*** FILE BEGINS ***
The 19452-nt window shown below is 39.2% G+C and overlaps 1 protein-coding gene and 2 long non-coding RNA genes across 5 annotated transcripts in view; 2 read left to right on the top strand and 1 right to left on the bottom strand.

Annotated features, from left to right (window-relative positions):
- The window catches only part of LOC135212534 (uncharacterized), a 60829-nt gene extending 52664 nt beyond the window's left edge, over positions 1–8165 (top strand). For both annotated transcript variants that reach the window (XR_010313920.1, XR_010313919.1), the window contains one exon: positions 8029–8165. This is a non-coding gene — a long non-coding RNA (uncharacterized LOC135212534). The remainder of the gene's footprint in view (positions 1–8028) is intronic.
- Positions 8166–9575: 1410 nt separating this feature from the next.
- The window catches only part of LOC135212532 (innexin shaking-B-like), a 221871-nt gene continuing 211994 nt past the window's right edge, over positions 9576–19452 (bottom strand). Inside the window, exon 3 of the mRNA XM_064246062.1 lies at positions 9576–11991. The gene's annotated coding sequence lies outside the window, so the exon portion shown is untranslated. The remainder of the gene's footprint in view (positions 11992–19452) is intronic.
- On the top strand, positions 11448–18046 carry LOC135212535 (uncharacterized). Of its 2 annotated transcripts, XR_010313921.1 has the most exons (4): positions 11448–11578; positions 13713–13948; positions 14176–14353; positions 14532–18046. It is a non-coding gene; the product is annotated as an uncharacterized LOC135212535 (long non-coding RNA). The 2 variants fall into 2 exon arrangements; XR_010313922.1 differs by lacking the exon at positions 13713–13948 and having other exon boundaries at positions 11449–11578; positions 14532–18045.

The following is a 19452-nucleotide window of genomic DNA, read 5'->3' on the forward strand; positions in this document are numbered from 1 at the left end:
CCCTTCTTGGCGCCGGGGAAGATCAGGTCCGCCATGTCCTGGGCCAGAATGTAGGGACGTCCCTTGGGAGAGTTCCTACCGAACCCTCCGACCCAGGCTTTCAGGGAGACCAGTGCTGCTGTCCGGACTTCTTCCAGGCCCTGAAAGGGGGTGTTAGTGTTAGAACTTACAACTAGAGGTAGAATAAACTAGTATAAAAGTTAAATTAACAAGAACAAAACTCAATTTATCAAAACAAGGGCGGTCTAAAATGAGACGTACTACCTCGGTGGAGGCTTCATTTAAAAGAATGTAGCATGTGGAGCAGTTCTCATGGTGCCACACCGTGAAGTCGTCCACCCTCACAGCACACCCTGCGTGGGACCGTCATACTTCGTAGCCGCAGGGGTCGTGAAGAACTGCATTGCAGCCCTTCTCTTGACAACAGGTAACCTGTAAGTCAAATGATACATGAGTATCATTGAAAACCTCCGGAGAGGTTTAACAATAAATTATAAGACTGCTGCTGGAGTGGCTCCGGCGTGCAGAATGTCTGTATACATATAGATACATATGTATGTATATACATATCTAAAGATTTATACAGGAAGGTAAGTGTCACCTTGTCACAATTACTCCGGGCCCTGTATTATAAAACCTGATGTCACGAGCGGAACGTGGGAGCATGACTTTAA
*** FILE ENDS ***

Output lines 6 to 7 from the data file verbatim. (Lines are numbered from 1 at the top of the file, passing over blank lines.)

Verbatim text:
- On the top strand, positions 11448–18046 carry LOC135212535 (uncharacterized). Of its 2 annotated transcripts, XR_010313921.1 has the most exons (4): positions 11448–11578; positions 13713–13948; positions 14176–14353; positions 14532–18046. It is a non-coding gene; the product is annotated as an uncharacterized LOC135212535 (long non-coding RNA). The 2 variants fall into 2 exon arrangements; XR_010313922.1 differs by lacking the exon at positions 13713–13948 and having other exon boundaries at positions 11449–11578; positions 14532–18045.

The following is a 19452-nucleotide window of genomic DNA, read 5'->3' on the forward strand; positions in this document are numbered from 1 at the left end: